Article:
By Abel B.S. Gaiya In a previous article on Gamji,…
By Joe Igbokwe
The Yoruba Nation I know has been in the Opposition even since the inception of Nigeria and yet they are not the worst in Nigeria. After the annulment of the June 12, 1993, presidential elections won by Moshood Abiola, the powers that be tried to console the Yoruba by appointing Ernest Shonekan the head of the interim Government. Did Yoruba accept Shonekan? No, they did not. They did not come out on the streets with Gbedu Drums to celebrate Yoruba and Chief Shonekan.
Yoruba proudly told the powers that be that you can only be the Head of State in Nigeria through two methods: either through an election or through a successful coup d’état. In the case of Shonekan, he did not ascend to power through either of the above processes. He was therefore rejected by the Yoruba. Now, if it were the Igbo, would they have reasoned this way? I doubt it. In the struggle for June 12, Abiola was put in detention, and his wife killed. Several Yoruba people were in detention and some hounded abroad. Abiola was eventually killed. But did the Yoruba go to war or resort to self-determination? No, they did not. They fought back using common sense and the power of ideas.
In 1998 when the presidency was zoned to the South-West because the late MKO Abiola has paid the supreme price, the Yoruba preferred Olu Falae but the powers that be forced Obasanjo on Nigeria. Now did the Yoruba accept Obasanjo because he is a Yoruba man? They did not. This unique race rejected Obasanjo for the eight years he was in office, from 1999 to 2007. To date the Yoruba still believe that Obasanjo wasted their eight years. OBJ was rejected even in his own ward, in his local government, and in the whole of the Western Region. That is the Yoruba nation for you. Can the Igbo do this? I doubt it. After the 2003 elections, the PDP stole all the states in the South-West, leaving only Lagos because they were afraid of the trouble Lagosians will give them. The Former Governor of Lagos State, Asiwaju Bola Ahmed Tinubu, fought back like a wounded lion with his committed associates to reclaim almost all the States in the South-West. He did not stop there; he spread his intimidating political tentacles across Nigeria, forming alliances across building networks and bridges, and the result is what we saw on Saturday, March 28, and April 11, 2015.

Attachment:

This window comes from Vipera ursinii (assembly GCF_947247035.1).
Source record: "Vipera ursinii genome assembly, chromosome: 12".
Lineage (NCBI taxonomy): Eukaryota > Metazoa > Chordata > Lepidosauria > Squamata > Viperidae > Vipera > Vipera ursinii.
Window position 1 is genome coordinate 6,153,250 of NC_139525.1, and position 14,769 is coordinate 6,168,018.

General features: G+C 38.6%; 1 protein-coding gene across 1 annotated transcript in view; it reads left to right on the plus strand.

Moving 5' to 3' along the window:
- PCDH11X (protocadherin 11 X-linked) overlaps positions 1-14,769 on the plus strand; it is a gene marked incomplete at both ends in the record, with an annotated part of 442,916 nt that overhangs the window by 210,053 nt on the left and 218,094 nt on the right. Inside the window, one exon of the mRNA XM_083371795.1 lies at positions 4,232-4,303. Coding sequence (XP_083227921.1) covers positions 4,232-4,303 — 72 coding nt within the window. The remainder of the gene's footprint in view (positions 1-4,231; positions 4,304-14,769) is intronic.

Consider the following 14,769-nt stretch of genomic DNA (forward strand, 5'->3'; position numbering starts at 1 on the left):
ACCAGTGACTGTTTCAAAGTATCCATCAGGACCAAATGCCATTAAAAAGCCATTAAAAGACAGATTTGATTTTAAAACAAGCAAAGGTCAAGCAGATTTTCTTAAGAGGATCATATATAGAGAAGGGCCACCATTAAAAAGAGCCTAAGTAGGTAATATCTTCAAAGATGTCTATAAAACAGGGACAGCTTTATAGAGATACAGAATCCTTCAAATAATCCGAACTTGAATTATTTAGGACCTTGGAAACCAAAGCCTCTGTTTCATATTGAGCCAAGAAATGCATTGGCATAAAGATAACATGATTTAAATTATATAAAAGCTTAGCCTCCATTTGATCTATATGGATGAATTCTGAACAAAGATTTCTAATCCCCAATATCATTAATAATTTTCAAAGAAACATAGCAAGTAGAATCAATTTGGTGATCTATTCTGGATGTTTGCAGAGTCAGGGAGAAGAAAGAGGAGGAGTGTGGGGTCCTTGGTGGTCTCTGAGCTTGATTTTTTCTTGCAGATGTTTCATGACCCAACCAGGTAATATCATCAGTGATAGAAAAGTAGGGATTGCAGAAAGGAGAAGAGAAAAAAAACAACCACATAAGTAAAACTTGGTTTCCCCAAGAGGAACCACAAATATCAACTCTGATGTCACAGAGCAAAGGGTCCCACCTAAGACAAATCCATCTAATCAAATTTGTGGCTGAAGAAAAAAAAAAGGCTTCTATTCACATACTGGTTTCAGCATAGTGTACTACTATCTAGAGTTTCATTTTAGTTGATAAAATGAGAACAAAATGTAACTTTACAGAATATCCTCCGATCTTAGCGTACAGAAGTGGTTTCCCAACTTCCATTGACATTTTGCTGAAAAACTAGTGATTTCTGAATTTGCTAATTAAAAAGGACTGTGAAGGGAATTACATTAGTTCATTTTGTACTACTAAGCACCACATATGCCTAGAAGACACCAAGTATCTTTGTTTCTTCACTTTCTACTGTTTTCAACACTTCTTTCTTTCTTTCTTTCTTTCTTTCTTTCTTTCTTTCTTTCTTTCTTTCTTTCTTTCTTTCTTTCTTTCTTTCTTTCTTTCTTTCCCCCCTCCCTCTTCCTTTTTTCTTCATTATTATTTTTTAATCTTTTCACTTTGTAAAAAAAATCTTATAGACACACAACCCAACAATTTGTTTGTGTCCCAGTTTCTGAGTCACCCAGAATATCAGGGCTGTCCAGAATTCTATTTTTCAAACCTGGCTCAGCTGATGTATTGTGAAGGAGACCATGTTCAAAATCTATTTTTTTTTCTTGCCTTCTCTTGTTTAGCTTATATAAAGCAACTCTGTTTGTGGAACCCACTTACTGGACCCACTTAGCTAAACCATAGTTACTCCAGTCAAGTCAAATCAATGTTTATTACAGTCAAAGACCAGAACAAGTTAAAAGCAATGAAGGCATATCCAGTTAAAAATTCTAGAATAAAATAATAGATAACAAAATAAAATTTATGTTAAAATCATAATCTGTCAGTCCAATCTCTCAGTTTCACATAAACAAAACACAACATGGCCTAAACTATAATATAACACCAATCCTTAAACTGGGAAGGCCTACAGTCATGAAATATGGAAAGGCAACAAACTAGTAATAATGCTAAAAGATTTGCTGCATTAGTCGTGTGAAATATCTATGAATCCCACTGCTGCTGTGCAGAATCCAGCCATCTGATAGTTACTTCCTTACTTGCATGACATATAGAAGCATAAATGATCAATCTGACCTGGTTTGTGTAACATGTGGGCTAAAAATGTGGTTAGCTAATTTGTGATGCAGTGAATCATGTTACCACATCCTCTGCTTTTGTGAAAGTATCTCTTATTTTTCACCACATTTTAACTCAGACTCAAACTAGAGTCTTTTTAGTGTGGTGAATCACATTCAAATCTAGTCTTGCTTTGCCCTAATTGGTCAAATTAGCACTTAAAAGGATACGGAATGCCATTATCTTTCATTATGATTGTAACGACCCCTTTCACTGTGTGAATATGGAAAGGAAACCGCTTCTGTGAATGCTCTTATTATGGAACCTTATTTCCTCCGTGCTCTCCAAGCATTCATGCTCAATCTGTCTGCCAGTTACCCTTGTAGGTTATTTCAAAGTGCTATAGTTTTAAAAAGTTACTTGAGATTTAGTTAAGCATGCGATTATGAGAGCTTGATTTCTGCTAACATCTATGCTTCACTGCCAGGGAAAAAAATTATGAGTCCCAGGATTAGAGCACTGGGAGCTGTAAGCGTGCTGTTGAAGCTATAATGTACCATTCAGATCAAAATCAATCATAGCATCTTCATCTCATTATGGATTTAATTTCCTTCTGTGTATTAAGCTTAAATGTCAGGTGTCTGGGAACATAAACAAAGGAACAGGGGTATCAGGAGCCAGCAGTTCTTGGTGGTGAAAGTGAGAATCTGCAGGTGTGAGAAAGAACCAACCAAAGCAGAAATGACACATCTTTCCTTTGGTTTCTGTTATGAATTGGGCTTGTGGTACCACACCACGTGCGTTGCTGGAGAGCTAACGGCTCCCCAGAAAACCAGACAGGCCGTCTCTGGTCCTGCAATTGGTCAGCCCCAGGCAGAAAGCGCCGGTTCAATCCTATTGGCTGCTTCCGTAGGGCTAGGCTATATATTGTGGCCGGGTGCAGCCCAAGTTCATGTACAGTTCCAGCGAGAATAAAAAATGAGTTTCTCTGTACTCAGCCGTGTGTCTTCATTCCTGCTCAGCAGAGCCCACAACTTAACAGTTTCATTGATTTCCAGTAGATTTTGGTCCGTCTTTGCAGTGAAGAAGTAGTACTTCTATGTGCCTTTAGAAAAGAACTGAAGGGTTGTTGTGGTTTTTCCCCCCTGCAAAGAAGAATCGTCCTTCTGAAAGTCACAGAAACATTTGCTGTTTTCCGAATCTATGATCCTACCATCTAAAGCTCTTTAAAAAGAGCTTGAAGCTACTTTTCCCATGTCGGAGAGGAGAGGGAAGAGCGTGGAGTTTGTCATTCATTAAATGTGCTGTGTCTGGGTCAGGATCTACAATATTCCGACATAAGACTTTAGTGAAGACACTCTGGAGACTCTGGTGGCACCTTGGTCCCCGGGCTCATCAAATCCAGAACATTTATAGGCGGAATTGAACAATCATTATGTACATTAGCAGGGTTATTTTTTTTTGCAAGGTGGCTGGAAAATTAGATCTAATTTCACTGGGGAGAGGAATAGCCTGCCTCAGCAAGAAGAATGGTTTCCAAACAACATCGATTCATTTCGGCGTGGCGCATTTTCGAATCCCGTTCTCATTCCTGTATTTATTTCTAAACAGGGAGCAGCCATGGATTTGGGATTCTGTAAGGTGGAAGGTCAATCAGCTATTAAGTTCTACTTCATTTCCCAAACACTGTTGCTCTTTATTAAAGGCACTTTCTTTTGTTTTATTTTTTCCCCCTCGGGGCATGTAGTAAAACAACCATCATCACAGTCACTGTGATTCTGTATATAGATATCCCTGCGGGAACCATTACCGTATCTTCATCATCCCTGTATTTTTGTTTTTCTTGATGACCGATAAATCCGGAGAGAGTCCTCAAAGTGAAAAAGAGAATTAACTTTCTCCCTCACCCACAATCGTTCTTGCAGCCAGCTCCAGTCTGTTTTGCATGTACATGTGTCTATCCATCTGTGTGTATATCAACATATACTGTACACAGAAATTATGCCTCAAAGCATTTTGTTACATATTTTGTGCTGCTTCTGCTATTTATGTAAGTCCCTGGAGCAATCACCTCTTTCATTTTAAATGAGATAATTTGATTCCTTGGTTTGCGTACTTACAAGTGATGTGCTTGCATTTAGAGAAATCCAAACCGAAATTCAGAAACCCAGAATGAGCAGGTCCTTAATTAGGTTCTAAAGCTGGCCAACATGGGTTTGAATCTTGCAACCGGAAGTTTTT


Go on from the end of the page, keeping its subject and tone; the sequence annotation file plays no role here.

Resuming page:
Now, can any leader in the South-East achieve this feat? Where is the character? Where is the courage? Where is the wisdom and understanding? Where is the Common sense? Where is the discipline? Where is the capacity and capability?
Joe Igbokwe is the Publicity Secretary, All Progressives Congress (APC), Lagos State.
Editors Note: This was originally published last year before the creation of this website but we find it to be relevant to the current national discourse on issues affecting Southeast Nigeria